Judge Priest (John Ford, 1934) was adapted from a collection of short stories written by southern newspaperman Irvin S. Cobb, with Cobb’s “Old Judge Priest” portrayed inimitably by the beloved American humorist and actor Will Rogers. Judge Priest was the first of three films to pair Rogers memorably with controversial African American comedian Lincoln “Stepin Fetchit” Perry, and to feature an onscreen relationship that some film scholars have cited as the precursor to modern interracial buddy movies like The Defiant Ones, 48 Hours, Lethal Weapon, and 16 Blocks. Stepin Fetchit’s performance is the very essence of white fantasies of blackness; his slow, shiftless, black languor and confusion simultaneously raise questions about the impact of racial stereotype as well as about how blackness and whiteness define and delimit each other in popular entertainment. Join the post-screening conversation with film historians Jacqueline Stewart (University of Chicago professor of Cinema & Media Studies, BCH curator) and Miriam Petty (Northwestern University, assistant professor of Radio/TV/Film).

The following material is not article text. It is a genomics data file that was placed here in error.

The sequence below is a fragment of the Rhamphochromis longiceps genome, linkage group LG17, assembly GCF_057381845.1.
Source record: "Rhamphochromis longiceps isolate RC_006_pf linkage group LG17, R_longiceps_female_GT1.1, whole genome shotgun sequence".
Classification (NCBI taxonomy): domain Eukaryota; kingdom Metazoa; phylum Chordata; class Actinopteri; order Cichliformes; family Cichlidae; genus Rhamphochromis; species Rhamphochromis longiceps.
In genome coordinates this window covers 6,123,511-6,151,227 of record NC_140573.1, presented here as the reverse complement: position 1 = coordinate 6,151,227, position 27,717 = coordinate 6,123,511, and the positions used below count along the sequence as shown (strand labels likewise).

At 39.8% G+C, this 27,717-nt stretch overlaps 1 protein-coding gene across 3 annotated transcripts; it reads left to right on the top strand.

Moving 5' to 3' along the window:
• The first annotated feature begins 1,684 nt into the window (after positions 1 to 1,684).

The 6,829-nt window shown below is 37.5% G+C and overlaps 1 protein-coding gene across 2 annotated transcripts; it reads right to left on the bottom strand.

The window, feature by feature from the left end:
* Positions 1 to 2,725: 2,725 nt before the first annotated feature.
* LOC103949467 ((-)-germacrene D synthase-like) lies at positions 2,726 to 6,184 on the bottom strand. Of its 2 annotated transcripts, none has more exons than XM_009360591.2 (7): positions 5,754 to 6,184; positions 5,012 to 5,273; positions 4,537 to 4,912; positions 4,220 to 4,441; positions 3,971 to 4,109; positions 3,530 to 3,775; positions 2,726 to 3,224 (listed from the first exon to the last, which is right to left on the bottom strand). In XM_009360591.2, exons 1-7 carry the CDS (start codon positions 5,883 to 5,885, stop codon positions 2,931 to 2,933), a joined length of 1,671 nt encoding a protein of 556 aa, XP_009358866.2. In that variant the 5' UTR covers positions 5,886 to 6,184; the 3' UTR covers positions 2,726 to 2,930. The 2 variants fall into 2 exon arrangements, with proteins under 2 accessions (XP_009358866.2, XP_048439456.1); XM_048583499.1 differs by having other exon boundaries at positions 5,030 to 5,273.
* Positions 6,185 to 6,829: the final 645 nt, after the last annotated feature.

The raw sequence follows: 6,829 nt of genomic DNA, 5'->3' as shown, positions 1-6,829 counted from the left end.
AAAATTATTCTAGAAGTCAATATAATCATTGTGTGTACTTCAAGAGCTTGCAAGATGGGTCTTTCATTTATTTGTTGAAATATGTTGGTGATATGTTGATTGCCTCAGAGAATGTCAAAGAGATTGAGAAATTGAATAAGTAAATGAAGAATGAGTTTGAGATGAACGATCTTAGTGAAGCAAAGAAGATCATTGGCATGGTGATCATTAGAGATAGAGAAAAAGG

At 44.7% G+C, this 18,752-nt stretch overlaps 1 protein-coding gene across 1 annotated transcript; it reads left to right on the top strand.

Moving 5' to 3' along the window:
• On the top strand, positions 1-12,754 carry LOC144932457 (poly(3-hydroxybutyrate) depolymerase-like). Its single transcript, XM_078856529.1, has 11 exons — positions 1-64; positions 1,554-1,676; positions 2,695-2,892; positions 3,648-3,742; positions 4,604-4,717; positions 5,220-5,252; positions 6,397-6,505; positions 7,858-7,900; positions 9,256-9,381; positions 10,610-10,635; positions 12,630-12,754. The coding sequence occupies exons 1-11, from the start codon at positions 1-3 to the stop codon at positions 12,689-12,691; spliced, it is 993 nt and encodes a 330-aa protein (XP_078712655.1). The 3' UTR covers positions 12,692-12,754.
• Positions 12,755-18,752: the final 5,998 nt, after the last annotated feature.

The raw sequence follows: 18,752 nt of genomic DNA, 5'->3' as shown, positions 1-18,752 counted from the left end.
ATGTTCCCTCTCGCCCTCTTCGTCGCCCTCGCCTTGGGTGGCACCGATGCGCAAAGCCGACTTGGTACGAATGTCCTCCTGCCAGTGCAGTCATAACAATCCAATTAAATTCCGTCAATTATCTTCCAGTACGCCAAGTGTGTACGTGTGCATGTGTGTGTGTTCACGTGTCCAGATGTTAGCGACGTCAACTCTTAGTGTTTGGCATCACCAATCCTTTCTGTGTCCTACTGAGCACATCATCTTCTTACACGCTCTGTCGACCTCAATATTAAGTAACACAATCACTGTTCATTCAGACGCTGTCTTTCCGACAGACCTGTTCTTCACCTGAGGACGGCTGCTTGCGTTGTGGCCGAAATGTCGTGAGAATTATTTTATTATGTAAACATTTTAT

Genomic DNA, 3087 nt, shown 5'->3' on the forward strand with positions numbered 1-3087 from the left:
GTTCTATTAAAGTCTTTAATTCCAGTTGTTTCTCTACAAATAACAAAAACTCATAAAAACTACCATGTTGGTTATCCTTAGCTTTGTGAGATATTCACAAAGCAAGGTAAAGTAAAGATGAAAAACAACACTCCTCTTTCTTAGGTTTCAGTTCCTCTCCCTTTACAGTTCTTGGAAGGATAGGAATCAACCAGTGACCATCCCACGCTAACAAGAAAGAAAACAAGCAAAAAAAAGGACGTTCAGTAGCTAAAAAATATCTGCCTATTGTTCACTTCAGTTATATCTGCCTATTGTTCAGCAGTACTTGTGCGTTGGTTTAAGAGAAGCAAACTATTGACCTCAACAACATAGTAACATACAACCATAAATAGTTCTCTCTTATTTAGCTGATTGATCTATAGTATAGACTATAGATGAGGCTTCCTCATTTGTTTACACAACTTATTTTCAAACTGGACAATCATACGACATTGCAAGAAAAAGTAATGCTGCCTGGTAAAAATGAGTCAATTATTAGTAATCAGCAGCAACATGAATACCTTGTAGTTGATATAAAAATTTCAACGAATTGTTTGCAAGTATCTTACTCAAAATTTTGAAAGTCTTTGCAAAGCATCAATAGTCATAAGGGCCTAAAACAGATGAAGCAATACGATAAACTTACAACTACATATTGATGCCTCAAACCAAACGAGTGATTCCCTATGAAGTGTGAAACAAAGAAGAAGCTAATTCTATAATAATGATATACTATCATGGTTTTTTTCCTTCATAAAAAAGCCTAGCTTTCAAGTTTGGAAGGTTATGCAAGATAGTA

(John Ford, 1934, 80 min)
Seeds of Disunion: Classics in Black Stereotypy Film Series On the 100th anniversary of D. W. Griffith’s epic The Birth of a Nation (1915), Black Cinema House presents a series of important films in the history of Black representation that, due to their notorious reputations, many contemporary viewers have never actually watched, certainly not in their entirety.